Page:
post #15 of 23
Quote:
Originally Posted by BushwackerinPA View Post



 

with that said UT has less tree wells due to nearly constant snowfall.



Boy, don't let the trees at Mt. Baker know. Or Whistler. Or Crystal... or..... BW, it's constant snowfall that causes tree wells. smile.gif  If I recall, UT has more deciduous than evergreen trees, so probably fewer issues. West coast, more evergreens + loads of snow... = big well potential. SIS deaths last season nationwide in the US (Snow Immersion Suffocation including tree wells, landing upside down in drifts or hucking, etc...)  were 9 total. 

post #16 of 23

The PC resorts have mostly deciduous trees, except on the very tops of the mtns, maybe top 1/5th.  The Cottonwood resorts all have mostly conifers on the I would say the top 2/3rds.

But I always wondered why UT doesn't seem to have tree wells? 

post #17 of 23
Quote:
Originally Posted by SnowbirdDevotee View Post

But I always wondered why UT doesn't seem to have tree wells? 


Maybe for the same reasons it doesn't really have beer?

 

post #18 of 23
Quote:
Originally Posted by NayBreak View Post


Maybe for the same reasons it doesn't really have beer?

 



Mormons won't allow tree wells?

post #19 of 23
Quote:
Originally Posted by epic View Post



Mormons won't allow tree wells?


I did have the Polygamy Porter last time I was in UT and it was pretty damn good - maybe tree wells aren't far behind?

 

post #20 of 23
Quote:
Originally Posted by BushwackerinPA View Post



tree wells can also be caused by the heat that the trees cause from a. being living b. having a dark surface that reflects the sun energy.

 

with that said UT has less tree wells due to nearly constant snowfall
 

 

My son found a tree well in UT, which prompted me to learn more about about the subject (http://www.treewelldeepsnowsafety.com/) and author a post. Avoiding any chance of falling into one is easy, but most of us just can't stay on groomed trails or ski Mt. Bachelor above the tree line. The next best option (I suppose) is to assume that "This can never happen to me!" will eventually happen. I now avoid being too close to individual evergreens, stick a whistle on my jacket (like I'll ever be able to reach it upside down with both hands pinned), avoid putting the pole straps around my wrists in trees, and never ski powder in tress alone.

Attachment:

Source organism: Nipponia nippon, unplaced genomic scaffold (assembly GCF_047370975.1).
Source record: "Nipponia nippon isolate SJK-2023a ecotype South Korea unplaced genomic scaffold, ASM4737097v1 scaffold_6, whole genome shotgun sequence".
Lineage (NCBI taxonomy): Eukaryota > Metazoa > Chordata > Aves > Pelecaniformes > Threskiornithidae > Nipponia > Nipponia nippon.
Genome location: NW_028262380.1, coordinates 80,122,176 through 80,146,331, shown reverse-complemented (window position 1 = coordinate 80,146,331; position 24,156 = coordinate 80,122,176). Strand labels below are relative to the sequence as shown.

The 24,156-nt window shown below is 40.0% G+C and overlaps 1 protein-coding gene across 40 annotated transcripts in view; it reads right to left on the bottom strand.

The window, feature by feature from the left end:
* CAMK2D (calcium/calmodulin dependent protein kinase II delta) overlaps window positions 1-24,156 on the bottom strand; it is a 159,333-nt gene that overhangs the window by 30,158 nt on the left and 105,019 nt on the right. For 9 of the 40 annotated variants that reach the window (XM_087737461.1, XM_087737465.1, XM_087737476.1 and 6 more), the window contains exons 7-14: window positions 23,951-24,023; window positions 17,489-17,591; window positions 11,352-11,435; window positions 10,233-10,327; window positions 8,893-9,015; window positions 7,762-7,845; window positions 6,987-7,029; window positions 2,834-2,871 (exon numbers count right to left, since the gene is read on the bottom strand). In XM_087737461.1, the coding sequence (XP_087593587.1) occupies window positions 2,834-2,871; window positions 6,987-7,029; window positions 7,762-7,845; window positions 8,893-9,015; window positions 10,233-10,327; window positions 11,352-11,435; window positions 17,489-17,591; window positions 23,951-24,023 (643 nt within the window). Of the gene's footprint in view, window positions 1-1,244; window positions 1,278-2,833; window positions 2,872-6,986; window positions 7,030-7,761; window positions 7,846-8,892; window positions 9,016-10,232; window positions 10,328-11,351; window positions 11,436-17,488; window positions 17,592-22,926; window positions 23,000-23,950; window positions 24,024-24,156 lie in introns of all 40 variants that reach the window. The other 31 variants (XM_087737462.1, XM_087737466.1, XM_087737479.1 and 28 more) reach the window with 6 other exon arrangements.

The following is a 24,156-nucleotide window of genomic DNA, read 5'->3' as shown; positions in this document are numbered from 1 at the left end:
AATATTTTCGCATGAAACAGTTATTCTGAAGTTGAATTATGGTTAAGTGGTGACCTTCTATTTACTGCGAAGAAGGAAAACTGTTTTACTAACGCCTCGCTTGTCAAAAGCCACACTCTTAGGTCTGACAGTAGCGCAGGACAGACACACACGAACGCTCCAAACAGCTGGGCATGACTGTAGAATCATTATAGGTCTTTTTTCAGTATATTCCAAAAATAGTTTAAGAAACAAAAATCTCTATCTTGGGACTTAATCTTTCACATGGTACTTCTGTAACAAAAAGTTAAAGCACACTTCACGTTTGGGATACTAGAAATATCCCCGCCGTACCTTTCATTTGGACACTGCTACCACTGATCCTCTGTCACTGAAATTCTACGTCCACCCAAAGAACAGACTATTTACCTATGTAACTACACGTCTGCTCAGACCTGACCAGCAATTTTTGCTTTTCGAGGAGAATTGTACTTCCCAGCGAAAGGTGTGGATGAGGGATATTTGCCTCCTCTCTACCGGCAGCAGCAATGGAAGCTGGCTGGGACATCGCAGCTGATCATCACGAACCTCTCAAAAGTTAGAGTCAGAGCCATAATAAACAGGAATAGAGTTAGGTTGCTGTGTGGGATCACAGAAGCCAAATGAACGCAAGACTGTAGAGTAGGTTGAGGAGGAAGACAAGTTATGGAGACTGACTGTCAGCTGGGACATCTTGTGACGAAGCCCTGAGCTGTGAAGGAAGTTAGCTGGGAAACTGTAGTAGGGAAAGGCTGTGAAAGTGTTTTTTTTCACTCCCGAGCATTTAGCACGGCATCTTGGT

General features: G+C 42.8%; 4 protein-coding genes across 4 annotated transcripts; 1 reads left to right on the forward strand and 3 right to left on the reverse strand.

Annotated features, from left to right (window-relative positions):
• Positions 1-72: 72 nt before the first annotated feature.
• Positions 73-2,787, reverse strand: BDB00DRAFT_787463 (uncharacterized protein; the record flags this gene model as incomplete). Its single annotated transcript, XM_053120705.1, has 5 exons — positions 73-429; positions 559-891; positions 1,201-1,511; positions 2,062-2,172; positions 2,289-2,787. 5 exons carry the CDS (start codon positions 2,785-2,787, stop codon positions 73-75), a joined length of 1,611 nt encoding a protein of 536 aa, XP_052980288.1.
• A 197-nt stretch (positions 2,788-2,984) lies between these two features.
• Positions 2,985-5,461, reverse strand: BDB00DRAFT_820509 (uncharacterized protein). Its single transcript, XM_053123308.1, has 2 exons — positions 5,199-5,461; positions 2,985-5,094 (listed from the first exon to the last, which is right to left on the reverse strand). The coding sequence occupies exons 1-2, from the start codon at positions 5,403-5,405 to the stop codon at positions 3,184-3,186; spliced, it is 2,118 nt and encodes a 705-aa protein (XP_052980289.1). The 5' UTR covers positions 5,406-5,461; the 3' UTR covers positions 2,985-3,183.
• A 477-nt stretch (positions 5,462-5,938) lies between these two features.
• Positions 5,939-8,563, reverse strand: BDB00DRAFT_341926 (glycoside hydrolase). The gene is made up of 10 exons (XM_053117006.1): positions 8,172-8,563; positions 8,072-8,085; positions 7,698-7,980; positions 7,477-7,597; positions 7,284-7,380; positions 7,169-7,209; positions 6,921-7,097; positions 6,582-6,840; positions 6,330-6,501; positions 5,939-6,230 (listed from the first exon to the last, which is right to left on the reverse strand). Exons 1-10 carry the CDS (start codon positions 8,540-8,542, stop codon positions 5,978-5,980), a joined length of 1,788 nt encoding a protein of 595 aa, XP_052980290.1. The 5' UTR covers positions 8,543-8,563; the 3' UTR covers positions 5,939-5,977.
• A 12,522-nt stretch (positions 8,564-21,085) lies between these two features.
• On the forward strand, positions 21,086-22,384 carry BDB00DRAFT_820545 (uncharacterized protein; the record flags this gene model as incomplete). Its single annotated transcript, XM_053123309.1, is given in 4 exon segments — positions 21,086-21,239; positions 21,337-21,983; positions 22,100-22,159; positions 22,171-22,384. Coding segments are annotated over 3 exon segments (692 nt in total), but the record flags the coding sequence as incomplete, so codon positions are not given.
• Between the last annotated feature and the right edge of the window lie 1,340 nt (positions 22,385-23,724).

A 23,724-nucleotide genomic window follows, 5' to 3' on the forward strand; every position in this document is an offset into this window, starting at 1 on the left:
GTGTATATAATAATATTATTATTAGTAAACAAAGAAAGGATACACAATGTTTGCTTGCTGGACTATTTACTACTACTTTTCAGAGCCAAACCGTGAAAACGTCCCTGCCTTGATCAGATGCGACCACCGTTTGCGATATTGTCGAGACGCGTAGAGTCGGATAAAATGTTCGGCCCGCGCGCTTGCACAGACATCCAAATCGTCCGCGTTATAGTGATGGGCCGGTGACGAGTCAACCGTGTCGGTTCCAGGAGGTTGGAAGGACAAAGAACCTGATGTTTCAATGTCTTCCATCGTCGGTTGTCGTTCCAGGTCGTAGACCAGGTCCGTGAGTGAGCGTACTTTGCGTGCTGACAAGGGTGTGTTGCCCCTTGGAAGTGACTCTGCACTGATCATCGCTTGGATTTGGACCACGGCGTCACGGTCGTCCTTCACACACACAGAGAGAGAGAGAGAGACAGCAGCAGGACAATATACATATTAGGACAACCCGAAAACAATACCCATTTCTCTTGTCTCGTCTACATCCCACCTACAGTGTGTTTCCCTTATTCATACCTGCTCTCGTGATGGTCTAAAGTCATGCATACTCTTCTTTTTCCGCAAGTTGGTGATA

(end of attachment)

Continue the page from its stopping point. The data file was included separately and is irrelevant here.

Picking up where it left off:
post #21 of 23
Quote:
Originally Posted by quant2325 View Post

 

My son found a tree well in UT, which prompted me to learn more about about the subject (http://www.treewelldeepsnowsafety.com/) and author a post. Avoiding any chance of falling into one is easy, but most of us just can't stay on groomed trails or ski Mt. Bachelor above the tree line. The next best option (I suppose) is to assume that "This can never happen to me!" will eventually happen. I now avoid being too close to individual evergreens, stick a whistle on my jacket (like I'll ever be able to reach it upside down with both hands pinned), avoid putting the pole straps around my wrists in trees, and never ski powder in tress alone.


I think it depends very much on the trees, what species, what size etc... if you are skiing in a grove of mature doug fir or lodge pole, the trees are too large to produce tree wells. Subalpine or medium sized fir / spruce on the other hand...

 

post #22 of 23
Quote:
Originally Posted by Trekchick View Post

Find a resort above the tree line and you'll find a resort without tree wells


Another time honored approach (at least this year) is to find a resort with no snow.  There won't be any tree wells there either.smile.gif
 

 

post #23 of 23

All of them right now :(